Opera fans at the opening night of Wagner's epic Ring Cycle in Edinburgh on Monday gave the performance a rapturous reception.
Wagner's Ring Cycle was last performed in Scotland in 1971
The production sold out months ago - but some fans queued overnight on Sunday to get their hands on a batch of tickets that were held back.
"A full production of the Ring Cycle doesn't happen nearly often enough as far as Wagner buffs are concerned," said one audience member, David Piedsky, 28, who travelled from London.
Other highlights in Edinburgh on Monday included Charlie Chaplin's granddaughter Oona's stage debut playing the silent film star.
Ms Chaplin was appearing in a school play as part of the city's Fringe festival, while the Ring Cycle - or Das Rheingold - is one of the highlights of the Edinburgh International Festival.
It was the first production of Wagner's 16-hour opera - broken down into four operas - to be staged in Scotland for over 30 years.
In it, Wotan, the king of the gods, is played as a sharp-suited German businessman while Valhalla, his mythical home, is represented by a model of the Empire State Building.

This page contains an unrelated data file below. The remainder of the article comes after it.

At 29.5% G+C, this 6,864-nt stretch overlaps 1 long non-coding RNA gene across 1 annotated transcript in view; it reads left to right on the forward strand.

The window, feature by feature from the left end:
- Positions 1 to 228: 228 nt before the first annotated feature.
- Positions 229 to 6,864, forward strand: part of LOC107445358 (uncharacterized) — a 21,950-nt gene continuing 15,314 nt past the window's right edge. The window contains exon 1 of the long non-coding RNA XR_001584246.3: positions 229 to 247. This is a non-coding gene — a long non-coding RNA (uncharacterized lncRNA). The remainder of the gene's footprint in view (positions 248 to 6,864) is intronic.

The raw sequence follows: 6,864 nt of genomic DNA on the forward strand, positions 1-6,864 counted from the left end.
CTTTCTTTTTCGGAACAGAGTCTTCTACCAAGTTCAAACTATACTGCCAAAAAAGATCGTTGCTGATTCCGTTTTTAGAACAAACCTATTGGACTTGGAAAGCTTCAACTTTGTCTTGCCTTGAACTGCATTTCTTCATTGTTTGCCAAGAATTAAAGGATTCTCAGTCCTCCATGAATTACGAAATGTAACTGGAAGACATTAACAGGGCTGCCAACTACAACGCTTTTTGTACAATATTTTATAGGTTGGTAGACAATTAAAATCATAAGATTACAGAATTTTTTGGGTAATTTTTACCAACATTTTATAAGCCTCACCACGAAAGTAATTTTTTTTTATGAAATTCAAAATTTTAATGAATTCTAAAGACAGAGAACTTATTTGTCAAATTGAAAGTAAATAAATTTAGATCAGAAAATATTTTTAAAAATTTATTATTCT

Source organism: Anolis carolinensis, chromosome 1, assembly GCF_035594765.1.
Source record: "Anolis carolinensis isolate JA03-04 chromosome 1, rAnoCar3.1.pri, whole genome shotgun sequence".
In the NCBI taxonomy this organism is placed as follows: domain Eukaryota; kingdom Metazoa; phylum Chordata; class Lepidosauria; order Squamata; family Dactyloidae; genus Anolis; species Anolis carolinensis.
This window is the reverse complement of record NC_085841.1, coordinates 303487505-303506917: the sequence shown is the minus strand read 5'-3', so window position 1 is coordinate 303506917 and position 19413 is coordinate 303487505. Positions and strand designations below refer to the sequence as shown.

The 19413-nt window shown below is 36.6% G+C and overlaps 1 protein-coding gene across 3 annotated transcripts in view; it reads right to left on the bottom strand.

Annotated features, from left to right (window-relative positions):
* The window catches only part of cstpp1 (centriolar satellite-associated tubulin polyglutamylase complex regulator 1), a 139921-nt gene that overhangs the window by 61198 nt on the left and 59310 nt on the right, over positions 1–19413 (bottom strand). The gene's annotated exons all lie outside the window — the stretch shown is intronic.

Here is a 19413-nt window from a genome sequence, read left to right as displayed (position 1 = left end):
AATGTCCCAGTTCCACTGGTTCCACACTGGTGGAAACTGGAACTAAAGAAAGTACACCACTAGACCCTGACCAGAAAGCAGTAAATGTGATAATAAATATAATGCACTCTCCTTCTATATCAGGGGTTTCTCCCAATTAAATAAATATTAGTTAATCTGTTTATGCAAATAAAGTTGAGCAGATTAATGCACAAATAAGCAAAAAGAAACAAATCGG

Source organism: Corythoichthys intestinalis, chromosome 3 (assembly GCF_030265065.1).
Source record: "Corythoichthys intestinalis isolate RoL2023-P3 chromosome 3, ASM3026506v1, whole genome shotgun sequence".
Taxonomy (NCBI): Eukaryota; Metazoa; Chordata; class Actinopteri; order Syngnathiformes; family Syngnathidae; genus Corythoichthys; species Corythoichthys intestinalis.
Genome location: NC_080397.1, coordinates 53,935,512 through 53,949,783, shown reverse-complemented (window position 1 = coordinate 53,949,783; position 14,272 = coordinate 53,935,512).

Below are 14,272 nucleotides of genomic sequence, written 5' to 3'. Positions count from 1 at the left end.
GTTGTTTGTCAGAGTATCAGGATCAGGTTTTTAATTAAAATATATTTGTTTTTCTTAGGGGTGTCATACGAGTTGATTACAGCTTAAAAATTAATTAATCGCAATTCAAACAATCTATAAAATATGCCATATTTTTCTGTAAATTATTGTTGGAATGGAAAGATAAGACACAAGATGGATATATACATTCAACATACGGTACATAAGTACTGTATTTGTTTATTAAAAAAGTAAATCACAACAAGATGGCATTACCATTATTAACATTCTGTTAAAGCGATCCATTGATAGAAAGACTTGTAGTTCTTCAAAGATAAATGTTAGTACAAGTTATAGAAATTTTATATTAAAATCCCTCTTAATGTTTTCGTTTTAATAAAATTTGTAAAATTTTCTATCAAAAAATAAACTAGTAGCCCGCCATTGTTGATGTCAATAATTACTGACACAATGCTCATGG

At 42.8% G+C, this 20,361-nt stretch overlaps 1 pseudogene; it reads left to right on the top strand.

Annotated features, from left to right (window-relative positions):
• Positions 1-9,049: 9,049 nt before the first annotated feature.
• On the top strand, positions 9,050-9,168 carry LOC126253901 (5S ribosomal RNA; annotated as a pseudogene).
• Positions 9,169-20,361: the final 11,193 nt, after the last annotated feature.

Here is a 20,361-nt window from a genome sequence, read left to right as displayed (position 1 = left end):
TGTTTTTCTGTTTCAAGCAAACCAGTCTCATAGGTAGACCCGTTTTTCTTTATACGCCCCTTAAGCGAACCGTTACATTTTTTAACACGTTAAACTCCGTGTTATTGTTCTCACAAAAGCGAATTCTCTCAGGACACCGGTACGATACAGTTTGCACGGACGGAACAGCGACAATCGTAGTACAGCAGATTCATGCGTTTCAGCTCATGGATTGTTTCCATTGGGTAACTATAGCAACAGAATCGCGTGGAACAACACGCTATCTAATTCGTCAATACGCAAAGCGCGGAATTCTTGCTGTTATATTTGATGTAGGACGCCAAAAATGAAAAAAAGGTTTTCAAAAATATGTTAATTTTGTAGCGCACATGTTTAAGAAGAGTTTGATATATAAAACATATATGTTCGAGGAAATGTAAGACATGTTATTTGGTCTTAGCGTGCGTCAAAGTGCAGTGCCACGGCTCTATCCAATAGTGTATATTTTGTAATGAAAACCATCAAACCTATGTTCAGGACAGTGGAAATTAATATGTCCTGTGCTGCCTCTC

And Scottish Opera used special effects, like a 12-foot (3.5-metre) mechanical claw, to portrayed some of Wagner's plot twists.
As the curtain fell after the 165-minute spectacle, there were cries of "bravo" amid the ovation.
Mr Piedsky said the performance was "hypnotic", adding: "It's a very special
experience for people to be part of.
Oona Chaplin, 17, is in a school production. Photo: Andy Thomas
"It's so ambitious - he's basically telling the story of the world from beginning to end."
Meanwhile, in the gardens of Edinburgh Academy, Oona Chaplin got a warm reception from a crowd of 120 at the open-air production.
She was dressed as her grandfather in a production of A Midsummer Night's Dream by the Morayshire Boarding School, Gordonstoun.
She sang and danced as Bottom and the other Mechanicals were also played by students dressed as silent film stars, including Harold Lloyd, Buster Keaton and Laurel and Hardy.
Headmaster Mark Pyper said Ms Chaplin took the role the role "in her stride - but in a very modest way".
"She's very much one of the team, but while everyone enjoyed the whole play I do think it's quite a touching moment when she gets the stick out and walks a bit like her grandfather.," he said.